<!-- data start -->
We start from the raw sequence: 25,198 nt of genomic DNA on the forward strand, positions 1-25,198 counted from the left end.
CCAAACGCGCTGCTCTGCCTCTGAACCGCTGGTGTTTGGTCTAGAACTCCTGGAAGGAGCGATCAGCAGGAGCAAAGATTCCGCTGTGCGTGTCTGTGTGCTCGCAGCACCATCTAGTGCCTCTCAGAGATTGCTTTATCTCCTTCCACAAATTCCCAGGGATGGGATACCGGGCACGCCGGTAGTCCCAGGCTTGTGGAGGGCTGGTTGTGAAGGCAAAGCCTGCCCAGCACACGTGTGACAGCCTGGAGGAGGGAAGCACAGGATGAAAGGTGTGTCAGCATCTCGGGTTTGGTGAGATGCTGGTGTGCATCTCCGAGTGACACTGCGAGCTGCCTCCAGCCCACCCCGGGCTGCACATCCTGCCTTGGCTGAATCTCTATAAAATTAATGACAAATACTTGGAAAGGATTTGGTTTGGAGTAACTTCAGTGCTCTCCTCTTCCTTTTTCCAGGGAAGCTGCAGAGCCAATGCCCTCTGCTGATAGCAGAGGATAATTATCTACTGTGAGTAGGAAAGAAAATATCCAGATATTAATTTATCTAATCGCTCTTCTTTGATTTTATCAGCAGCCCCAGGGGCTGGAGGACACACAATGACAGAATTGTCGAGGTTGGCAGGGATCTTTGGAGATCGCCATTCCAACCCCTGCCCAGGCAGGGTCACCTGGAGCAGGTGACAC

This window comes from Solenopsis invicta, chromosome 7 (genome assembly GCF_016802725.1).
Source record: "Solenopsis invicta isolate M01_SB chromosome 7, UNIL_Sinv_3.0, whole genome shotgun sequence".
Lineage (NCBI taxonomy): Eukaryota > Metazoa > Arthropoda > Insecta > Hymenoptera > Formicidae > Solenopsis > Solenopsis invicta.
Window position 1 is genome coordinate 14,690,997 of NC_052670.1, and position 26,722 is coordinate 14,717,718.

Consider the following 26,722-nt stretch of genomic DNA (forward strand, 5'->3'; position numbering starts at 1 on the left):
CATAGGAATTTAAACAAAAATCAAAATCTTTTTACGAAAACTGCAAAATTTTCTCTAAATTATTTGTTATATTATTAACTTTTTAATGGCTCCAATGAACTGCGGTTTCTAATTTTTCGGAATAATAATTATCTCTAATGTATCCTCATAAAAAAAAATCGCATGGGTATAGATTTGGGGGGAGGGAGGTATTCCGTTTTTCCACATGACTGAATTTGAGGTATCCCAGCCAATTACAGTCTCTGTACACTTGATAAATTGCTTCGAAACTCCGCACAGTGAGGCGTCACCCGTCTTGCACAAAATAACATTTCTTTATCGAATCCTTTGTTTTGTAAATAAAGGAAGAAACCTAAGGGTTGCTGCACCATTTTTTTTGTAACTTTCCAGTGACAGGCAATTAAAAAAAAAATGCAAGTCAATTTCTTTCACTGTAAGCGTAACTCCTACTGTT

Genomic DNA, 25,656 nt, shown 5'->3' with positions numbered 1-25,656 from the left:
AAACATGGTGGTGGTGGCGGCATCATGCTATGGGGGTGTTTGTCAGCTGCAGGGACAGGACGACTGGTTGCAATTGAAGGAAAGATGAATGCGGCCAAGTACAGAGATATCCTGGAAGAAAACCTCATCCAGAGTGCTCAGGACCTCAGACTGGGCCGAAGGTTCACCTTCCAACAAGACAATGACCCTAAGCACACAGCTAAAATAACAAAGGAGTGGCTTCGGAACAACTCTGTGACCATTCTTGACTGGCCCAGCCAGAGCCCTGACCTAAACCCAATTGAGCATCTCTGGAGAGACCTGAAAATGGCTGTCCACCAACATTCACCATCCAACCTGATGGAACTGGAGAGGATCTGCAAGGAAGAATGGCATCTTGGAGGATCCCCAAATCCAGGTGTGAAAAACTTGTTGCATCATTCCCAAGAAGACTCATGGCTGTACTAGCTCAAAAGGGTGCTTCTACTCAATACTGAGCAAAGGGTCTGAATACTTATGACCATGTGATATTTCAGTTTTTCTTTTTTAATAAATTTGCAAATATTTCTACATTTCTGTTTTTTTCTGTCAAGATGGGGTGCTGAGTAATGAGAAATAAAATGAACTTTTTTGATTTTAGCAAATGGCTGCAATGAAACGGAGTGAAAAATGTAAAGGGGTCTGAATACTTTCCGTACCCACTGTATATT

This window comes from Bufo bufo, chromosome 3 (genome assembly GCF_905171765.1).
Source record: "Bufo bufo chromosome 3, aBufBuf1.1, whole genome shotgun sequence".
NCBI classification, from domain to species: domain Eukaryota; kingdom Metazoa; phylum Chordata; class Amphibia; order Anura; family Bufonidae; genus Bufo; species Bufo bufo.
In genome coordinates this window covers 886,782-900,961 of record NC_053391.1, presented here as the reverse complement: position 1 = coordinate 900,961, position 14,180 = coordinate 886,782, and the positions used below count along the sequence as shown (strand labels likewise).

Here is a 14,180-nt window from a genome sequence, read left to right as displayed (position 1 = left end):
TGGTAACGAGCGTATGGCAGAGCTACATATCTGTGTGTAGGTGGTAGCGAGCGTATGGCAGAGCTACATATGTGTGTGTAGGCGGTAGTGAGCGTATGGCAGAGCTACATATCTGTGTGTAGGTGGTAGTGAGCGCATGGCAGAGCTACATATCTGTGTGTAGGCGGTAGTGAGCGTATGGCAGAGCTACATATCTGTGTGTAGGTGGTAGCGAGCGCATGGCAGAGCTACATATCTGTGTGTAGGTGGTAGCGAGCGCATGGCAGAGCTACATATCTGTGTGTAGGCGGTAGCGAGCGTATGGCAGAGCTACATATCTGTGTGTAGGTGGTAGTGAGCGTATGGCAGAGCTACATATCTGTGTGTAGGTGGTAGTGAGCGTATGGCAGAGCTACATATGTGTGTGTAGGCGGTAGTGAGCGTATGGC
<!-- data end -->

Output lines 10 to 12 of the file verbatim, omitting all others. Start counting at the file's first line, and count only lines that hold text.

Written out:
AAACATGGTGGTGGTGGCGGCATCATGCTATGGGGGTGTTTGTCAGCTGCAGGGACAGGACGACTGGTTGCAATTGAAGGAAAGATGAATGCGGCCAAGTACAGAGATATCCTGGAAGAAAACCTCATCCAGAGTGCTCAGGACCTCAGACTGGGCCGAAGGTTCACCTTCCAACAAGACAATGACCCTAAGCACACAGCTAAAATAACAAAGGAGTGGCTTCGGAACAACTCTGTGACCATTCTTGACTGGCCCAGCCAGAGCCCTGACCTAAACCCAATTGAGCATCTCTGGAGAGACCTGAAAATGGCTGTCCACCAACATTCACCATCCAACCTGATGGAACTGGAGAGGATCTGCAAGGAAGAATGGCATCTTGGAGGATCCCCAAATCCAGGTGTGAAAAACTTGTTGCATCATTCCCAAGAAGACTCATGGCTGTACTAGCTCAAAAGGGTGCTTCTACTCAATACTGAGCAAAGGGTCTGAATACTTATGACCATGTGATATTTCAGTTTTTCTTTTTTAATAAATTTGCAAATATTTCTACATTTCTGTTTTTTTCTGTCAAGATGGGGTGCTGAGTAATGAGAAATAAAATGAACTTTTTTGATTTTAGCAAATGGCTGCAATGAAACGGAGTGAAAAATGTAAAGGGGTCTGAATACTTTCCGTACCCACTGTATATT

This window comes from Bufo bufo, chromosome 3 (genome assembly GCF_905171765.1).
Source record: "Bufo bufo chromosome 3, aBufBuf1.1, whole genome shotgun sequence".